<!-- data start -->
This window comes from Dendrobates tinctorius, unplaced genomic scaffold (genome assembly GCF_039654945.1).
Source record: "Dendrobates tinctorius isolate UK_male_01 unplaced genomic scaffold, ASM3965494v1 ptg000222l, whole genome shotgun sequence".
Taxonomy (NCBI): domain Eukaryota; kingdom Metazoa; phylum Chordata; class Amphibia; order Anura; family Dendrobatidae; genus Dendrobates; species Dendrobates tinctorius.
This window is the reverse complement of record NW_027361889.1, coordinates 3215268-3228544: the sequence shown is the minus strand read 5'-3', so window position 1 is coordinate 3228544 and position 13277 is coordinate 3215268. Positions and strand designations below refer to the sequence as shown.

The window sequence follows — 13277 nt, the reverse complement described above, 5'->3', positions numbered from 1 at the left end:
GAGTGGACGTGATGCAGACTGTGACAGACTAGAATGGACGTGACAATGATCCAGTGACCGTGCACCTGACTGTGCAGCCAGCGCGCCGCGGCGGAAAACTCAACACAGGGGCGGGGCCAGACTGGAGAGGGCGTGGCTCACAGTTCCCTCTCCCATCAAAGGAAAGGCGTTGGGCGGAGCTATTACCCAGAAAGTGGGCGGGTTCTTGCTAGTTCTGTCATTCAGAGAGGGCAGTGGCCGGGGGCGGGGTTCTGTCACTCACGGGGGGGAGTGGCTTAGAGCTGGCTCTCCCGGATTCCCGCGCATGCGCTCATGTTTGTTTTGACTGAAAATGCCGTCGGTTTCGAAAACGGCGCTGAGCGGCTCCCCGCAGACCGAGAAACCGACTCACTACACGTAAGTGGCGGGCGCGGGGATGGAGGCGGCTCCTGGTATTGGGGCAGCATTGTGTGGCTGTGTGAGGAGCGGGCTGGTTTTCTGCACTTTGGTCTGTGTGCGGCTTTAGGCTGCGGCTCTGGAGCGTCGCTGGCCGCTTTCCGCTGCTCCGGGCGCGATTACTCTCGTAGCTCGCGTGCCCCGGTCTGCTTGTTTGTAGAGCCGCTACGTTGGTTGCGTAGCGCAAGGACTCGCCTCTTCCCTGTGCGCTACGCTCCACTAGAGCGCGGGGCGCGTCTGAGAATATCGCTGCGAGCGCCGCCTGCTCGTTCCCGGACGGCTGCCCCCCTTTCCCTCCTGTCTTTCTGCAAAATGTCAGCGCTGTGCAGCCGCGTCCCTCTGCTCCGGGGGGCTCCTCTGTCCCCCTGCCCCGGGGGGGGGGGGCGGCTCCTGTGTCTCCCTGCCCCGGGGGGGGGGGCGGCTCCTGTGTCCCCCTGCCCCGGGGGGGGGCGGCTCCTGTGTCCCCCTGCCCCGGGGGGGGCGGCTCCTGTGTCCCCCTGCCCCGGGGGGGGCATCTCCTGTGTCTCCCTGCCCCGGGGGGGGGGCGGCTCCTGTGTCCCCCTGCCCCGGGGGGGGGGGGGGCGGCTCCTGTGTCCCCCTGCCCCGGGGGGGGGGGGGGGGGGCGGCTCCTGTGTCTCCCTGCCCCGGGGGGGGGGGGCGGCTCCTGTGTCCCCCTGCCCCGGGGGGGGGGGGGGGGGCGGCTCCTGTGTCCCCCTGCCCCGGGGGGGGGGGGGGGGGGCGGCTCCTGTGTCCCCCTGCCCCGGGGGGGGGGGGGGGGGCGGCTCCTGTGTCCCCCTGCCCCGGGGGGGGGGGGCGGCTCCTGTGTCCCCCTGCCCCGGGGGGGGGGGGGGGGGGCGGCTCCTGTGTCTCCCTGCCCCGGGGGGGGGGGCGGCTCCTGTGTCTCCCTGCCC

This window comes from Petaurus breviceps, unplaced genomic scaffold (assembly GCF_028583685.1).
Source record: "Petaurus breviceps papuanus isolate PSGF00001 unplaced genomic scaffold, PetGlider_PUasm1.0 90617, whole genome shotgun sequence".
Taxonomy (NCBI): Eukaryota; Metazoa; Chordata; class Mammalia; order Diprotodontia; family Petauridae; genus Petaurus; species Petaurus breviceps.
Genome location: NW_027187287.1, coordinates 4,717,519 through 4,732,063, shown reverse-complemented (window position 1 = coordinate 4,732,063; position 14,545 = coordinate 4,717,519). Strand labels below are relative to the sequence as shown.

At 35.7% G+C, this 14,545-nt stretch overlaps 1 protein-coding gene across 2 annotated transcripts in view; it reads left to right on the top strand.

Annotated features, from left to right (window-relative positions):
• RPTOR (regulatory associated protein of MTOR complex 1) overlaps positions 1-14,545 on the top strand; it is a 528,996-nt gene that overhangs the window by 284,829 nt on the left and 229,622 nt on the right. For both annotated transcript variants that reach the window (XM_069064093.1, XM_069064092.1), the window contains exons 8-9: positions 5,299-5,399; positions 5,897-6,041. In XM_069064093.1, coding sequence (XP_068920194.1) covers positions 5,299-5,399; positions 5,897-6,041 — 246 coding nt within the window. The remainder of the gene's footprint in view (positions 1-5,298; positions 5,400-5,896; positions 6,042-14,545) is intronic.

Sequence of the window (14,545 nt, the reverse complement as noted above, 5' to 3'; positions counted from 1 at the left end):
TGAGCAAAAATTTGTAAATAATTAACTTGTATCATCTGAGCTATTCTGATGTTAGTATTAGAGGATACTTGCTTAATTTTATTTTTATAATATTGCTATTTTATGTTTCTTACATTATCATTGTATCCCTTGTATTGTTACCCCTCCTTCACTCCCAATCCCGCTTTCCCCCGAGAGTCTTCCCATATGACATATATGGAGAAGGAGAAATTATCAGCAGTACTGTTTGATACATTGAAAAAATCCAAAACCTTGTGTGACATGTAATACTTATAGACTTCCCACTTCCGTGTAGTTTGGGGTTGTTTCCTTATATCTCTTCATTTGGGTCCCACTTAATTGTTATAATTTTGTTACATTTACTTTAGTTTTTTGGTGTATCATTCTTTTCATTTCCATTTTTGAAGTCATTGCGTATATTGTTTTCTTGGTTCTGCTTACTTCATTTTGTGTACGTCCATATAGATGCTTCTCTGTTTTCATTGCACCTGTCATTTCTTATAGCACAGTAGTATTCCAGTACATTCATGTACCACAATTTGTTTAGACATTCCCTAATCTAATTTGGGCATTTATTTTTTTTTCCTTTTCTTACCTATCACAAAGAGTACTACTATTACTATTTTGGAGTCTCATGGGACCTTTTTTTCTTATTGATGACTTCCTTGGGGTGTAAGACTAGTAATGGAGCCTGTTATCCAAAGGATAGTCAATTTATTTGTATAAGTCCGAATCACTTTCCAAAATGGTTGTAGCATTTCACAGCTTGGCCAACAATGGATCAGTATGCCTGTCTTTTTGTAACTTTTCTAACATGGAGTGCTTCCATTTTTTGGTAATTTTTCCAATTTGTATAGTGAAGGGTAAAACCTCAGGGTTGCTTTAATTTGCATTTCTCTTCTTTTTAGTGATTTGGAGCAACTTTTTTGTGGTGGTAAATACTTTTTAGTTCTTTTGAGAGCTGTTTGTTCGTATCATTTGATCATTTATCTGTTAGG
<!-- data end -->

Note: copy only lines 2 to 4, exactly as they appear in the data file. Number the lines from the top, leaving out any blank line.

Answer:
Source record: "Dendrobates tinctorius isolate UK_male_01 unplaced genomic scaffold, ASM3965494v1 ptg000222l, whole genome shotgun sequence".
Taxonomy (NCBI): domain Eukaryota; kingdom Metazoa; phylum Chordata; class Amphibia; order Anura; family Dendrobatidae; genus Dendrobates; species Dendrobates tinctorius.
This window is the reverse complement of record NW_027361889.1, coordinates 3215268-3228544: the sequence shown is the minus strand read 5'-3', so window position 1 is coordinate 3228544 and position 13277 is coordinate 3215268. Positions and strand designations below refer to the sequence as shown.